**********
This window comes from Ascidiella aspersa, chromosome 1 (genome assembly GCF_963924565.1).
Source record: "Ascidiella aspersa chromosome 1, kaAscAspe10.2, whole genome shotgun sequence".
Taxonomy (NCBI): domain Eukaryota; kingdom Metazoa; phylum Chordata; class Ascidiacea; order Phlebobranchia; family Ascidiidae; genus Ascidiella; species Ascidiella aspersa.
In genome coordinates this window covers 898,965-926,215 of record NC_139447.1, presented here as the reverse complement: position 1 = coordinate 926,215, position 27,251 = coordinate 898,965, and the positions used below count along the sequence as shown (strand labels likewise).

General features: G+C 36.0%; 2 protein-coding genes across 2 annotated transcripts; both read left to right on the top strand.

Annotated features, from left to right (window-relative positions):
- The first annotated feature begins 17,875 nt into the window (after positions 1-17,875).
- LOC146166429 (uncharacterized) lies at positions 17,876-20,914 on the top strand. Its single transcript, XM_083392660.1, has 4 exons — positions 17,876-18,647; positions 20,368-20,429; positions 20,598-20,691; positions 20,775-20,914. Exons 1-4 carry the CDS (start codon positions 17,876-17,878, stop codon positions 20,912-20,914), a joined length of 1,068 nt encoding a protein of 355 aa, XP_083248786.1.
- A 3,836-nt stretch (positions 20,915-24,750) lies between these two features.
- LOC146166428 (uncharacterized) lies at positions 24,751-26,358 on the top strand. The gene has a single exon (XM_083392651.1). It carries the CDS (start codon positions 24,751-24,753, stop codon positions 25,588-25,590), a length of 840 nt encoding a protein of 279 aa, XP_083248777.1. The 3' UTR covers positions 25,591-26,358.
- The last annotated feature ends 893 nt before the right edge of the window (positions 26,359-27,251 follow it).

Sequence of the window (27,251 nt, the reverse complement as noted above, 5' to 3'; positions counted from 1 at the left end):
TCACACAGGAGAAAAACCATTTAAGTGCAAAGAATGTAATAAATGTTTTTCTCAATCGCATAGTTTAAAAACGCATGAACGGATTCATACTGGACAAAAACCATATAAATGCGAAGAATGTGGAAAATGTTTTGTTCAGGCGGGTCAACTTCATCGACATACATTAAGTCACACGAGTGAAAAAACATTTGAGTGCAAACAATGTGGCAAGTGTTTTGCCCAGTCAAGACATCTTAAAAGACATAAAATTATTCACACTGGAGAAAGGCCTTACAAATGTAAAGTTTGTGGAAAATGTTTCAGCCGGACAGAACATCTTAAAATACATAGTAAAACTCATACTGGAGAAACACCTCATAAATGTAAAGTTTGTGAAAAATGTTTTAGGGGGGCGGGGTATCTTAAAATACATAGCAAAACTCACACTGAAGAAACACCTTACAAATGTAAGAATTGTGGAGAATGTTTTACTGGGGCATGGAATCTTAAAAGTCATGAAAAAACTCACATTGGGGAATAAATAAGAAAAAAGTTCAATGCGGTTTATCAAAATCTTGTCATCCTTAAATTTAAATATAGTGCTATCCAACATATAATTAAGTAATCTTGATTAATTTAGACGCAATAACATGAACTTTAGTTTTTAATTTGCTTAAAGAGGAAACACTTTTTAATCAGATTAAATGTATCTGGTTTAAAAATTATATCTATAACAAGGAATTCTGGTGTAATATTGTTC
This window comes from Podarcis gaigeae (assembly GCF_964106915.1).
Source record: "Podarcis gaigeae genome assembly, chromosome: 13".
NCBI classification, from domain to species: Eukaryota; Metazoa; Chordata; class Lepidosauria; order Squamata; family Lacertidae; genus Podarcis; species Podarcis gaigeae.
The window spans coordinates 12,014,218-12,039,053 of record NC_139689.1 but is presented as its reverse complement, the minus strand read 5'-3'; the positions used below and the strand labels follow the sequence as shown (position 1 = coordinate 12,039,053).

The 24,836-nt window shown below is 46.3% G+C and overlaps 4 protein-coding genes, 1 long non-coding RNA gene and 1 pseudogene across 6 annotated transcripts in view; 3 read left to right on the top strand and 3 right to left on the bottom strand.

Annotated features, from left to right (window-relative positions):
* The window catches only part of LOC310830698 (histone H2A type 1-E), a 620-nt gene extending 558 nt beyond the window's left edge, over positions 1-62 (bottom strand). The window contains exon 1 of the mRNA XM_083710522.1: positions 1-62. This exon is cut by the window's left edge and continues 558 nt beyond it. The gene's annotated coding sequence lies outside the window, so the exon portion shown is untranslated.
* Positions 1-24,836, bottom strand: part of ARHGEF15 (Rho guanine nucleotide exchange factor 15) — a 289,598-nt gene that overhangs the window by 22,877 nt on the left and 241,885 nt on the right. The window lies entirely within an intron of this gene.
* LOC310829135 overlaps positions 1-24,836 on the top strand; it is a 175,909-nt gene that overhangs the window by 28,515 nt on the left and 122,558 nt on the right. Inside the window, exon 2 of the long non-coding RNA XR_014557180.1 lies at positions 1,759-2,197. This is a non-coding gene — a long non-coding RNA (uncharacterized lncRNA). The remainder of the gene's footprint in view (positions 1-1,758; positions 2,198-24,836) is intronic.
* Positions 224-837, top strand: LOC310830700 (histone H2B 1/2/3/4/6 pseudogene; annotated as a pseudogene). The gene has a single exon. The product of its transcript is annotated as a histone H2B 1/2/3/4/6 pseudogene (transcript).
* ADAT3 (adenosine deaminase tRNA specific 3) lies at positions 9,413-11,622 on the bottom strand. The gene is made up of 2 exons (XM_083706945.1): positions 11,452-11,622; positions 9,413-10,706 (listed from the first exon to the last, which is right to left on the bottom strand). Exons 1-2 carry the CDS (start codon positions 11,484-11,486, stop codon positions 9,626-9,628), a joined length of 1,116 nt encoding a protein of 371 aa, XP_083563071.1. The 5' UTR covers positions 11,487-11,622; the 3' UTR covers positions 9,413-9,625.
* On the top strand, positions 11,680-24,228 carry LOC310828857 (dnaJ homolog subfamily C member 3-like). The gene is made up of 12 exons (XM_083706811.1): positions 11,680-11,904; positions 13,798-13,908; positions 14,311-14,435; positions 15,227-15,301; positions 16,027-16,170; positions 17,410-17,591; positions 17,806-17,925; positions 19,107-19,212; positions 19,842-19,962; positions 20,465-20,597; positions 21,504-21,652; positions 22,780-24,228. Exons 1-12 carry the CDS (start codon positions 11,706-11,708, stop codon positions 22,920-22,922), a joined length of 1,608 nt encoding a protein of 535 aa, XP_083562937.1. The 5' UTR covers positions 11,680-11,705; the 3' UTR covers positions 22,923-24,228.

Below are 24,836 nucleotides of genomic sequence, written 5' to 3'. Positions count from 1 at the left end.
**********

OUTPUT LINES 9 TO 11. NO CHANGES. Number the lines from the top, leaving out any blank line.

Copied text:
- A 3,836-nt stretch (positions 20,915-24,750) lies between these two features.
- LOC146166428 (uncharacterized) lies at positions 24,751-26,358 on the top strand. The gene has a single exon (XM_083392651.1). It carries the CDS (start codon positions 24,751-24,753, stop codon positions 25,588-25,590), a length of 840 nt encoding a protein of 279 aa, XP_083248777.1. The 3' UTR covers positions 25,591-26,358.
- The last annotated feature ends 893 nt before the right edge of the window (positions 26,359-27,251 follow it).